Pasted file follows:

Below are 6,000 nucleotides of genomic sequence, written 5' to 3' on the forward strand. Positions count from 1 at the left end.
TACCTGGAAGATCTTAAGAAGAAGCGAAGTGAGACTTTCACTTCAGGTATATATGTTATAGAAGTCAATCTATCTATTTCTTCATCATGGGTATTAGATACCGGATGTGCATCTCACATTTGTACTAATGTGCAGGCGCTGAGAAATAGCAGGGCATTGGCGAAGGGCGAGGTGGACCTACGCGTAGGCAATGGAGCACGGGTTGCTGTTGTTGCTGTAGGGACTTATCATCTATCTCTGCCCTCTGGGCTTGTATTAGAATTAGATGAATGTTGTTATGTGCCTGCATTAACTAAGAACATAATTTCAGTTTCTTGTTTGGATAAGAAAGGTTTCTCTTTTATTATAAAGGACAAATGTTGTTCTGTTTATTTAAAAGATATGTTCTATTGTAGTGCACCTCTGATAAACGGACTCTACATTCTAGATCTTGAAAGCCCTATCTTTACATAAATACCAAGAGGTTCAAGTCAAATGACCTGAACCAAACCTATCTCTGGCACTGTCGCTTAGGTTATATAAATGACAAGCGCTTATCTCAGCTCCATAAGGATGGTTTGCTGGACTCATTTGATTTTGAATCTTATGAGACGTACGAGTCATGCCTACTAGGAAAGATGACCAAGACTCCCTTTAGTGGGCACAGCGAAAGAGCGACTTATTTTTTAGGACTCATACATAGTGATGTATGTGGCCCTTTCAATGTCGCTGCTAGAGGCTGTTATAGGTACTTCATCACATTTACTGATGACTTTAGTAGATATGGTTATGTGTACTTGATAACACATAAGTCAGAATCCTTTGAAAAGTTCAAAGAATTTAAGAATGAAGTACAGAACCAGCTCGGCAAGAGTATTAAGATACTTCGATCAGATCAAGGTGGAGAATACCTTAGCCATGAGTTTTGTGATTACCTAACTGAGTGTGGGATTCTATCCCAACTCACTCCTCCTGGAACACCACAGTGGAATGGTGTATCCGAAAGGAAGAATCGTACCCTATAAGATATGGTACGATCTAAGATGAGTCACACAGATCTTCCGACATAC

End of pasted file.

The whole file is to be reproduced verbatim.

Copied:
Below are 6,000 nucleotides of genomic sequence, written 5' to 3' on the forward strand. Positions count from 1 at the left end.
TACCTGGAAGATCTTAAGAAGAAGCGAAGTGAGACTTTCACTTCAGGTATATATGTTATAGAAGTCAATCTATCTATTTCTTCATCATGGGTATTAGATACCGGATGTGCATCTCACATTTGTACTAATGTGCAGGCGCTGAGAAATAGCAGGGCATTGGCGAAGGGCGAGGTGGACCTACGCGTAGGCAATGGAGCACGGGTTGCTGTTGTTGCTGTAGGGACTTATCATCTATCTCTGCCCTCTGGGCTTGTATTAGAATTAGATGAATGTTGTTATGTGCCTGCATTAACTAAGAACATAATTTCAGTTTCTTGTTTGGATAAGAAAGGTTTCTCTTTTATTATAAAGGACAAATGTTGTTCTGTTTATTTAAAAGATATGTTCTATTGTAGTGCACCTCTGATAAACGGACTCTACATTCTAGATCTTGAAAGCCCTATCTTTACATAAATACCAAGAGGTTCAAGTCAAATGACCTGAACCAAACCTATCTCTGGCACTGTCGCTTAGGTTATATAAATGACAAGCGCTTATCTCAGCTCCATAAGGATGGTTTGCTGGACTCATTTGATTTTGAATCTTATGAGACGTACGAGTCATGCCTACTAGGAAAGATGACCAAGACTCCCTTTAGTGGGCACAGCGAAAGAGCGACTTATTTTTTAGGACTCATACATAGTGATGTATGTGGCCCTTTCAATGTCGCTGCTAGAGGCTGTTATAGGTACTTCATCACATTTACTGATGACTTTAGTAGATATGGTTATGTGTACTTGATAACACATAAGTCAGAATCCTTTGAAAAGTTCAAAGAATTTAAGAATGAAGTACAGAACCAGCTCGGCAAGAGTATTAAGATACTTCGATCAGATCAAGGTGGAGAATACCTTAGCCATGAGTTTTGTGATTACCTAACTGAGTGTGGGATTCTATCCCAACTCACTCCTCCTGGAACACCACAGTGGAATGGTGTATCCGAAAGGAAGAATCGTACCCTATAAGATATGGTACGATCTAAGATGAGTCACACAGATCTTCCGACATAC